As mitochondria contain ribosomes and DNA, and are only formed by the division of other mitochondria, it is generally accepted that they were originally derived from endosymbiotic prokaryotes. Studies of mitochondrial DNA, which is often circular and employs a variant genetic code, show their ancestor, the so-called proto-mitochondrion, was a member of the Proteobacteria. In particular, the pre-mitochondrion was probably related to the rickettsias, although the exact position of the ancestor of mitochondria among the alpha-proteobacteria remains controversial. The endosymbiotic hypothesis suggests that mitochondria descended from specialized bacteria (probably purple non-sulfur bacteria) that somehow survived endocytosis by another species of prokaryote or some other cell type, and became incorporated into the cytoplasm. The ability of symbiont bacteria to conduct cellular respiration in host cells that had relied on glycolysis and fermentation would have provided a considerable evolutionary advantage. Similarly, host cells with symbiotic bacteria capable of photosynthesis would also have an advantage. In both cases, the number of environments in which the cells could survive would have been greatly expanded.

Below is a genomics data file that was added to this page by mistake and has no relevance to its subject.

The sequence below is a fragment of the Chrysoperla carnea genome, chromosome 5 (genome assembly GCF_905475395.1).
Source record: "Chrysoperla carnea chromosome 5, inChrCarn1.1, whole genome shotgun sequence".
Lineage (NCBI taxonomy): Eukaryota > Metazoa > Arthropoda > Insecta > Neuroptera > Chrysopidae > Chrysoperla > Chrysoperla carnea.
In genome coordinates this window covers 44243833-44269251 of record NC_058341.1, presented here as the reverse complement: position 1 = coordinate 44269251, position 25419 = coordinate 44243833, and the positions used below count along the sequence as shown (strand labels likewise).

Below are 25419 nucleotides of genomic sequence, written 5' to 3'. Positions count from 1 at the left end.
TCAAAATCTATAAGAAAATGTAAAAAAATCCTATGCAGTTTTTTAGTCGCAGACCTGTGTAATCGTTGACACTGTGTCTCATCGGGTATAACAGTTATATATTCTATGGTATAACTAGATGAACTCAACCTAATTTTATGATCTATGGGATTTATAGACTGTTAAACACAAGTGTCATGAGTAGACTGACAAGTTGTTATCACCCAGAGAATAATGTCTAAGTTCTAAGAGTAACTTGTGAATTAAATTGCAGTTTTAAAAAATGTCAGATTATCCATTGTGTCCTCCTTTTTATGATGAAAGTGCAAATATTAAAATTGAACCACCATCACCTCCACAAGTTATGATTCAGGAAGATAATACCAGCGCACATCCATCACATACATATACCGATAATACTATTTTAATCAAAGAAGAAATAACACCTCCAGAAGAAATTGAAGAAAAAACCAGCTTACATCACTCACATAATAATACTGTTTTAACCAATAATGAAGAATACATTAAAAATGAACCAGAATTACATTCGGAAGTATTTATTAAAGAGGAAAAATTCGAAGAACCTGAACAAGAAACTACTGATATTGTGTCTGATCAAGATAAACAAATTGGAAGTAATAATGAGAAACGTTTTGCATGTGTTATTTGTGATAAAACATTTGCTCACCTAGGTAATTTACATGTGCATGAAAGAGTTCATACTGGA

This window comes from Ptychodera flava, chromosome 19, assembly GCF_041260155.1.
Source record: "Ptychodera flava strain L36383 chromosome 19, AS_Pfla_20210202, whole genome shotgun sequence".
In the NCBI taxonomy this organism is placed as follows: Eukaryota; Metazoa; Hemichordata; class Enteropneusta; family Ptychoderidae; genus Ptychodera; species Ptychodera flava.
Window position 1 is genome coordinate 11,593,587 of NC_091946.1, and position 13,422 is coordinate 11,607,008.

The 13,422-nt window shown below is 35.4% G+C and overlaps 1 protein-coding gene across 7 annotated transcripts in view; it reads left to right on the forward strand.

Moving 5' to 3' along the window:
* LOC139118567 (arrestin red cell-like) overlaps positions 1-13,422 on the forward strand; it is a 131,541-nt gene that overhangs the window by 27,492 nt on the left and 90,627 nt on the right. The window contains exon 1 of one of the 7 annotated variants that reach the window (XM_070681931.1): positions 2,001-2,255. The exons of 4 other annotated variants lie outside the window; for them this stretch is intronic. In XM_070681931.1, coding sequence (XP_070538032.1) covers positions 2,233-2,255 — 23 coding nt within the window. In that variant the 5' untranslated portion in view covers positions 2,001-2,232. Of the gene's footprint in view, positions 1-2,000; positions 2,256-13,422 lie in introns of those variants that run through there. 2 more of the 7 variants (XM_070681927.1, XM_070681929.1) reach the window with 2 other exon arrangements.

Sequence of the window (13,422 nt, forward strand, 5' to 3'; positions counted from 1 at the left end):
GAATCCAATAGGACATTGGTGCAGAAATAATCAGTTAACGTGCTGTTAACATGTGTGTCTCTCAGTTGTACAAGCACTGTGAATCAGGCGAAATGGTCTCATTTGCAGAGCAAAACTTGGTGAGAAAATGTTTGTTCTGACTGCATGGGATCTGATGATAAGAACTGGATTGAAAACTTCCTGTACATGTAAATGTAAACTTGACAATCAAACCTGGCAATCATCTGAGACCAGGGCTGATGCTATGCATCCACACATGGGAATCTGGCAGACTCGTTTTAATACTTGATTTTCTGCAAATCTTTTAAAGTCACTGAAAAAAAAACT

This relationship developed at least 2 billion years ago and mitochondria still show some signs of their ancient origin. Mitochondrial ribosomes are the 70S (bacterial) type, in contrast to the 80S ribosomes found elsewhere in the cell. As in prokaryotes, there is a very high proportion of coding DNA, and an absence of repeats. Mitochondrial genes are transcribed as multigenic transcripts which are cleaved and polyadenylated to yield mature mRNAs. Unlike their nuclear cousins, mitochondrial genes are small, generally lacking introns, and many chromosomes are circular, conforming to the bacterial pattern.

A few groups of unicellular eukaryotes lack mitochondria: the microsporidians, metamonads, and archamoebae. On rRNA trees these groups appeared as the most primitive eukaryotes, suggesting they appeared before the origin of mitochondria, but this is now known to be an artifact of long branch attraction &mdash they are apparently derived groups and retain genes or organelles derived from mitochondria (e.g. mitosomes and hydrogenosomes). There are no primitively amitochondriate eukaryotes, and so the origin of mitochondria may have played a critical part in the development of eukaryotic cells.


Biologists Discover Pathway That Protects Mitochondria